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Winter Beer Bread

Winter can be a time for cocooning and hearth-huddling, at least for me. I think it’s the combination of frigid temperatures outside combined with the dawn of a new year. It is a season ripe for introspection and solo activities, preferably someplace warm. Which is why it’s the perfect time of year for baking.

A few weeks ago I was lucky enough to try out and shoot a beer bread recipe for Edible Nashville. I have loads of experience with quick breads, but my loaf bread skills are still a bit underdeveloped. Undaunted, I told myself a new year is for trying new things, so I forged ahead.

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This beer bread recipe comes from Tennessee Brew Works, and is a lot simpler than you might think. The most difficult part is allowing yourself time to wait at the different dough-proofing stages. But hey, while you wait, you can pour yourself a glass of Southern Wit – the star ingredient for the bread. Southern Wit is a refreshing Belgium White Ale with pear and honey notes. Yum.

But even if this had been a difficult recipe, I would still be extolling its virtues here because – ohhhh my – it is some of the most delicious bready goodness I’ve ever had! And don’t get me started on its aromatic properties (your house will smell like a gourmet bakery). But that taste – I tell you it somehow tastes better when you make it yourself.

It’s a new year. Go for it! Here’s the original recipe over at Edible Nashville.

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Southern Wit Beer Bread

Ingredients (makes 1 large loaf or 2 mini loaves)

Starter

  • 1 c. Southern Wit (warm), or other Belgium beer
  • 1 c. bread flour
  • 1½ t. active dry yeast
Dough
  • 1¼ c. warm Southern Wit (warm), or other Belgium beer
  • 4 c. bread flour
  • 1 T. yeast
  • 2 T. sugar
  • 2 T. butter (melted)
  • 1 T. salt

Directions

  1. Make starter by combining beer. flour and yeast in a large bowl. Let stand in a warm place (above the oven is usually a good choice) until mixture is foamy and doubled (about 20 minutes).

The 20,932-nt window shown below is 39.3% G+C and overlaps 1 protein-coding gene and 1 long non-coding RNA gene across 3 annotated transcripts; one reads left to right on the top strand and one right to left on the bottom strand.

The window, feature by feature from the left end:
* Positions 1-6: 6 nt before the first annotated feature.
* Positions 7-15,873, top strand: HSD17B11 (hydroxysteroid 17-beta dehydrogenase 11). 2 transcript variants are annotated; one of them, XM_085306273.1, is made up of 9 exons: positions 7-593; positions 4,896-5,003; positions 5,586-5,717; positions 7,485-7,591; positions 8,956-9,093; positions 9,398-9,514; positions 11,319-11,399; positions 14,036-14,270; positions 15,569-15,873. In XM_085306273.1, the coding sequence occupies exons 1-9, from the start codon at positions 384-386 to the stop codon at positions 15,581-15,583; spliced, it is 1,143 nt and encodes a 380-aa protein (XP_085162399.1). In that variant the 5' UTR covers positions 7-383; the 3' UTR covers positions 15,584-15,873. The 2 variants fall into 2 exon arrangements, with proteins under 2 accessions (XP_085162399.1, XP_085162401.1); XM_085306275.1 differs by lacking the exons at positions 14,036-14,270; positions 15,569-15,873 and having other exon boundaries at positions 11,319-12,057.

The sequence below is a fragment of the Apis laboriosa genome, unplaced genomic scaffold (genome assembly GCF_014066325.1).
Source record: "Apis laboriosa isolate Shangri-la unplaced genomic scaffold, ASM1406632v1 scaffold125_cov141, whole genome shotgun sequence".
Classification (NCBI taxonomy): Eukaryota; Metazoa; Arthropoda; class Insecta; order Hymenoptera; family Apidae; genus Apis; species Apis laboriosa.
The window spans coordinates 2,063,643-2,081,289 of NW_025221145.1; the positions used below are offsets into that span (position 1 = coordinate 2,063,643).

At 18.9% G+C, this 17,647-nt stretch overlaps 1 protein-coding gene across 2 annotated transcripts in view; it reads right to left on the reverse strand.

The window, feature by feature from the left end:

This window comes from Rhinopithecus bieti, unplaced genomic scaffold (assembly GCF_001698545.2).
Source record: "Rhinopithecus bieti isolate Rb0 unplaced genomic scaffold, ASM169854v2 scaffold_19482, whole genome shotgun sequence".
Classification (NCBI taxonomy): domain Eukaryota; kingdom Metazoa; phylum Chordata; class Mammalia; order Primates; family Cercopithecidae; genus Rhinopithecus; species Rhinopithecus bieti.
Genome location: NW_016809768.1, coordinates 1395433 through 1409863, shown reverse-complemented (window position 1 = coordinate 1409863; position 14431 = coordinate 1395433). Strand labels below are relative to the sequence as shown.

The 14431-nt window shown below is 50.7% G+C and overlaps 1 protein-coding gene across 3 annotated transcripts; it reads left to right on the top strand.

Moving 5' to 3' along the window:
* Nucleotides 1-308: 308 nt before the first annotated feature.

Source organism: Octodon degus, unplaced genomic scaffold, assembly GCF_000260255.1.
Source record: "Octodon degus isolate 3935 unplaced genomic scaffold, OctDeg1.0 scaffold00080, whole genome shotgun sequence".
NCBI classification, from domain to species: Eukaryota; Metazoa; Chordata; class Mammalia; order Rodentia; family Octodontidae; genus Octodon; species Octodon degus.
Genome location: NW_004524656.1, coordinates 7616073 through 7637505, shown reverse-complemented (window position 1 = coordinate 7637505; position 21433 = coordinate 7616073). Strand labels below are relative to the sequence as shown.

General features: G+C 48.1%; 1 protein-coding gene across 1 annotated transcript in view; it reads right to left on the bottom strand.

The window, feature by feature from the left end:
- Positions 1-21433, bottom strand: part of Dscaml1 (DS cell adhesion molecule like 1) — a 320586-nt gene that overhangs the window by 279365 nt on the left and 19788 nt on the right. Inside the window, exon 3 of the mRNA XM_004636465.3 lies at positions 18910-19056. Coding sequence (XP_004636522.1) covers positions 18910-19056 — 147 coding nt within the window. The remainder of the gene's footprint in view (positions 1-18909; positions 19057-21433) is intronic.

2. Add remaining ingredients and mix in a stand mixer until combined. Using dough hook, beat until dough is smooth and elastic, about 10 minutes. Pour a little oil over the dough and place in the warm area to proof until doubled in bulk, about 40 minutes. Then, punch dough down and knead about 5 minutes.
  3. Shape the dough into a narrow baguette shape and place on a baking sheet (or place in a 9 x 5 x 3 loaf pan). Brush with a little melted butter and let rise in a warm area for about 30 minutes. Preheat oven to 400°F. Bake about 40 minutes or until the loaf is golden brown and sounds hollow to the touch. Place on a cooling rack and let cool at least 30 minutes before slicing.

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Your dough should look a little something like this ^ for your first kneading. If it’s too wet, add in a little more flour.

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In the last step before baking, hand roll your dough into a baguette shape like I did, or you can place the dough into a loaf pan.

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Did I mention it smells fantastic?

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Your final loaf pairs well with Gouda, pecans, pears and of course, beer. It’s great for mid-winter entertaining. But just as great as a simple, warm snack for cocooning on your own.

Jen